Saturday, April 30, 2016

Yvonne Lefébure Plays Fauré & Dukas

There must be very few people still alive today who actually knew Fauré well. As a young child, I was fortunate enough to meet him, and to play for him ; he was always extremely kind and encouraging. I was eleven when Marguerite Long introduced us ; it was in a friend's salon and I played him a Beethoven Sonata. He amazed and delighted me by giving me a superb photo of himself (how proud I felt), with the dedication "For Yvonne Lefébure, in memory of Beethoven's E-Flat Sonata". I also remember the things he said, which in a way, caused me to devote myself so much to Beethoven ; ever since my childhood, Beethoven has marked out the different stages of my career. But my most moving memory of Fauré is that of my last visit to his home — in the rue des Vignes, not long before he died ; he was as welcoming as ever, and with the same wonderful simplicity ; he received the young ex-Beethoven specialist who, from the beginning of her piano career, had become every bit as much of a Fauréan. As a child I had been greatly impressed by the expressive beauty of his face, and the gentle, dark fieriness of his eyes ; now I found him so frail and anxious, ravaged by physical and mental suffering — for me, still unaware of what a gift youth is, it was a poignant revealation of old age. Greatly moved to see him again, I played his Theme and Variations — he had already heard me play them but that was just before my first Paris recital. He listened also to my playing of his recently published chamberworks — the Second Sonata for Cello and Piano, the Trio, and the Second Quintet, which I loved enormously. He was still as attentive as ever, sitting very close to the piano, watching my hands, and his comments — particularly about tempi (the slow rmovements, including the theme of the Variations, were always too slow for his taste), were precise, in spite of the cruel affliction which prevented him hearing sounds at their real pitch. Every detail of this last unforgettable meeting is still very present in my memory...
I chose these five Nocturnes, two Impromptus and the Theme and Variations with a definite plan in mind : with just a few piano pieces, I wanted to demonstrate the three periods of Fauré's style. Since Beethoven we've got used to classifying a composer's works according to their evolution, and in Fauré's case, "evolution" is certainly the right word. I would even go as far as to say "metamorphosis" because after Pénélope (1912), what relationship can be found between an early work like The Butterfly and the Flower (Op. 1), and The Chimerical Horizon (Op. 118), to mention only the songs ? Between what could be called his first and second styles, the frontier is difficult to define because there are anticipations of the second style in the first (eg, in the First Nocturne), and returns to the ravishing voluptuousness of first period works in mature compositions, like the Fifth Barcarolle, Op. 65, and the Sixth Barcarolle, Op. 70. On the other hand, with Pénélope and all that follows, the master's third style is to be found on every page he wrote up to his last work, the String Quartet, Op. 121 of 1924, the year he died...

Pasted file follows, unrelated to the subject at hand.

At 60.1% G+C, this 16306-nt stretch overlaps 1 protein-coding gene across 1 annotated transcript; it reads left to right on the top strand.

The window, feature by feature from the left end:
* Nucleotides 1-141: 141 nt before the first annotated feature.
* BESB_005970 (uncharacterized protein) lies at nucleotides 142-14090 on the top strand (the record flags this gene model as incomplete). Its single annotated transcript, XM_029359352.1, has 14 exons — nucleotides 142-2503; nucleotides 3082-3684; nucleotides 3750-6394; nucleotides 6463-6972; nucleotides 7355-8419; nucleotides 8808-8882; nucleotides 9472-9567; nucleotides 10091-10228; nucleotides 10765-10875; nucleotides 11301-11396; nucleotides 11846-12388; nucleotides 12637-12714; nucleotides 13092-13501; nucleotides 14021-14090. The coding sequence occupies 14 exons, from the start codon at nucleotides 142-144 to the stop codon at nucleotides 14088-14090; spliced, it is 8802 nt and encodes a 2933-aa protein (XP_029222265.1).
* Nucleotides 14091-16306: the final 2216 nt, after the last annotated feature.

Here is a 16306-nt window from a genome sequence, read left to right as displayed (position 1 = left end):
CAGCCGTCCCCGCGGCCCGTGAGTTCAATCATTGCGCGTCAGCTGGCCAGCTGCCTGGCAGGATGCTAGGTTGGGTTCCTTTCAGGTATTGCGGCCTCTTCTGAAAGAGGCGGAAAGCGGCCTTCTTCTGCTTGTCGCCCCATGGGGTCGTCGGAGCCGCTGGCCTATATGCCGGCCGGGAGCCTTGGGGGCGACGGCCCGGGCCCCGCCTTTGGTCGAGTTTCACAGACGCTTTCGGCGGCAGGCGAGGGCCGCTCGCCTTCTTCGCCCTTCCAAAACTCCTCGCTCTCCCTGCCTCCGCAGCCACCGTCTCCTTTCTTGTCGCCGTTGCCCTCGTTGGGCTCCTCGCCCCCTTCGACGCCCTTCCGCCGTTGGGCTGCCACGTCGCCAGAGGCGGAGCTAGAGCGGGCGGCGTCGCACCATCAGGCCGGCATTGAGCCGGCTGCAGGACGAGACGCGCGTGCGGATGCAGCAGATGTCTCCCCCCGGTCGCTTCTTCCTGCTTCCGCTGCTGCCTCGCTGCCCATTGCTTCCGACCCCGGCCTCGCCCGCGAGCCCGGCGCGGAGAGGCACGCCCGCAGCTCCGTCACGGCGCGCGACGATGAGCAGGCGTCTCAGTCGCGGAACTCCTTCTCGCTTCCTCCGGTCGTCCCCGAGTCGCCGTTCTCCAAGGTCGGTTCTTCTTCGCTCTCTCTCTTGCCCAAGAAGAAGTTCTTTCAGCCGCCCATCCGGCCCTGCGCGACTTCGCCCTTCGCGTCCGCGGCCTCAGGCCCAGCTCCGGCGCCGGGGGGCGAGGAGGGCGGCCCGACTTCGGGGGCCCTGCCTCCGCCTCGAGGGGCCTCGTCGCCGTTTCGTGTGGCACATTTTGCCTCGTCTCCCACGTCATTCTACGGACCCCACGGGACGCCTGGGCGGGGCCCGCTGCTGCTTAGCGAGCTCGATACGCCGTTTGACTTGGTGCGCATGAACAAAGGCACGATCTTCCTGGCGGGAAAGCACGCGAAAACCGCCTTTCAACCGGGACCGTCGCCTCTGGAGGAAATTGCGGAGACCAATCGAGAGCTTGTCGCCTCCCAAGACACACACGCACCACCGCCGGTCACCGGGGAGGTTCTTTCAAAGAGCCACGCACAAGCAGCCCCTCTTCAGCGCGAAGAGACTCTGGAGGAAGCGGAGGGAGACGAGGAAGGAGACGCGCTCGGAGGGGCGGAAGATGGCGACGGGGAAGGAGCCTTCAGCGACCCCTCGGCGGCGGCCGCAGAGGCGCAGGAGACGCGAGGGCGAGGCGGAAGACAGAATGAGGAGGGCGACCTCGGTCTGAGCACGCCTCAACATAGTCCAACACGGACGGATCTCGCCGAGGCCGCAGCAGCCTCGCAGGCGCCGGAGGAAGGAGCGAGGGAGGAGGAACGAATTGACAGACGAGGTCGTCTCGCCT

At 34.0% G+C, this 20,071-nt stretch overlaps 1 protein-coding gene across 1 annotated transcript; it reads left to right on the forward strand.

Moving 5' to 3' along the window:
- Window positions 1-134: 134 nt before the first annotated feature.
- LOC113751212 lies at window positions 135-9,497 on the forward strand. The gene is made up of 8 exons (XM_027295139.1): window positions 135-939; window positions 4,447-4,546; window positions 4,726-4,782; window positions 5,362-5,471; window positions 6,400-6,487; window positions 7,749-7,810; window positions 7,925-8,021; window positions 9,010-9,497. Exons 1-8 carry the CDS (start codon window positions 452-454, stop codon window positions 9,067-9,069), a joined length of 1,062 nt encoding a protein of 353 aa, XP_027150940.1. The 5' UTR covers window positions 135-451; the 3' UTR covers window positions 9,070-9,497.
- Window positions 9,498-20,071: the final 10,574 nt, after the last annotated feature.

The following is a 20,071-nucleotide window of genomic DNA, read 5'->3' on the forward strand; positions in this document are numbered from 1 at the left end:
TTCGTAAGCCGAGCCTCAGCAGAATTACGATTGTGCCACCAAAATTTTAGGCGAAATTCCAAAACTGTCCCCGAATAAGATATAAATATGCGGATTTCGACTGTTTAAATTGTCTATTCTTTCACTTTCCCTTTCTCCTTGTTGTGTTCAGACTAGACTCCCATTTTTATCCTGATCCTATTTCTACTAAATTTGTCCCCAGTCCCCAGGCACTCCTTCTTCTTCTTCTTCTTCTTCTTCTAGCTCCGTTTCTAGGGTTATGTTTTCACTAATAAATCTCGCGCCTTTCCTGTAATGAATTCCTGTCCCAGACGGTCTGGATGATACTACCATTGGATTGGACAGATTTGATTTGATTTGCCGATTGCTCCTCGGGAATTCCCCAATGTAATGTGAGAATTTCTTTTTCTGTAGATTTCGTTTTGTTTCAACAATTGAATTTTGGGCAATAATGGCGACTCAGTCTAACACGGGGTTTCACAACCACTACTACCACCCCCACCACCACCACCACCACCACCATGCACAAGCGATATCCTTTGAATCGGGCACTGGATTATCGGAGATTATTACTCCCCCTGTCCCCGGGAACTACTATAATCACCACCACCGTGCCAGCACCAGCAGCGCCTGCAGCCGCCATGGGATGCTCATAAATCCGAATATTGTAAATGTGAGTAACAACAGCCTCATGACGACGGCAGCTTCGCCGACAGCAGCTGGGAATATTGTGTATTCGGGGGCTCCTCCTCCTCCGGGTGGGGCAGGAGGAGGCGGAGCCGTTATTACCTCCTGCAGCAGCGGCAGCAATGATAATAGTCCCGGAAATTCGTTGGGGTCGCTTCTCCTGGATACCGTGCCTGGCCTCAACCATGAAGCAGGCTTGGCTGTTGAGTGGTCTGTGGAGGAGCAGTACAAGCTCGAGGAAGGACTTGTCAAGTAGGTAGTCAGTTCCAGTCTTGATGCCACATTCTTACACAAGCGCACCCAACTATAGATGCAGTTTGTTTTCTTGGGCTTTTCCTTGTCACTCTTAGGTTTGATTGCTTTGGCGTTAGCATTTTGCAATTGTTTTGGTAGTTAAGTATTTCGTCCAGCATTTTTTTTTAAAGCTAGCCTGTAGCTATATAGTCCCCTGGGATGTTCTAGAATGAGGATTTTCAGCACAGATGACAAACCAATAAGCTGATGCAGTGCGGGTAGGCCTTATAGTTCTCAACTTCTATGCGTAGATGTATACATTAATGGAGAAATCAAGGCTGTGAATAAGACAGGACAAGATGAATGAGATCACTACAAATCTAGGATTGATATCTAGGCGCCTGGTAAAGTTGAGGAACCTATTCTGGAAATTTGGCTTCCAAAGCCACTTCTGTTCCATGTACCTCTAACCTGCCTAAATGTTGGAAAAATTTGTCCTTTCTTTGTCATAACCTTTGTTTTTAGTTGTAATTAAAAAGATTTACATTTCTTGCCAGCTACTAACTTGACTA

Yvonne Lefébure, février 1981 (translated by Gerald Glynn, booklet)

Yvonne Lefébure
Plays
Fauré & Dukas

Tracks

Gabriel Fauré
(1845-1924)

1 Thème & variations in C-Sharp Minor, Op. 73  13:57
2 Nocturne n° 6 in D-Flat Major, Op. 63  7:16
3 Nocturne n° 7 in C-Sharp Minor, Op. 74  6:56
4 Nocturne n° 1 in E-Flat Minor, Op. 33 n° 1, Op. 33 n° 1  6:27
5 Impromptu n° 2 in F Minor, Op. 31, Op. 31  3:13
6 Nocturne n° 12 in E Minor, Op. 107, Op. 107  5:23
7 Impromptu n° 5 in F-Sharp Minor, Op. 102, Op. 102  2:12
8 Nocturne n° 13 in B Minor, Op. 119, Op. 119  6:02

Paul Dukas
(1865-1935)

9 Variations, Interlude et Finale  16:42
(Sur un thème de Rameau)
10 Prélude élégiaque  3:38
(Sur le nom de Haydn)

*

Yvonne Lefébure - p

Recorded in Paris ; November 24 & 26 & December 2, 1980 [# 1-8] ; et October 21/24, 1974 [# 9 & 10]

5 comments:

Melanchthon said...

http://www111.zippyshare.com/v/AFENkqTV/file.html
http://www111.zippyshare.com/v/a8t26PGF/file.html

Historicus said...

Thanks a lot!

Gaetano Bevilacqua said...

Many thanks

Pedro del Castillo Alonso said...

Hi,
Thanks in B Minor
Pedro

glinka21 said...

...the Second Quintet, which I loved enormously. He was still as attentive as ever, sitting very close to the piano, watching my hands, and his comments — particularly about tempi (the slow rmovements, including the theme of the Variations, were always too slow for his taste)...

Fascinating to read. Long was someone Faure didn't like at all, according to Nectoux's exhaustive musico-biography, in part because she treated his music as a wash of soft Impressionism. It would appear this may have bothered him about Lefebure, who was a Long protege, too. She certainly doesn't sound it in these recordings, mind you.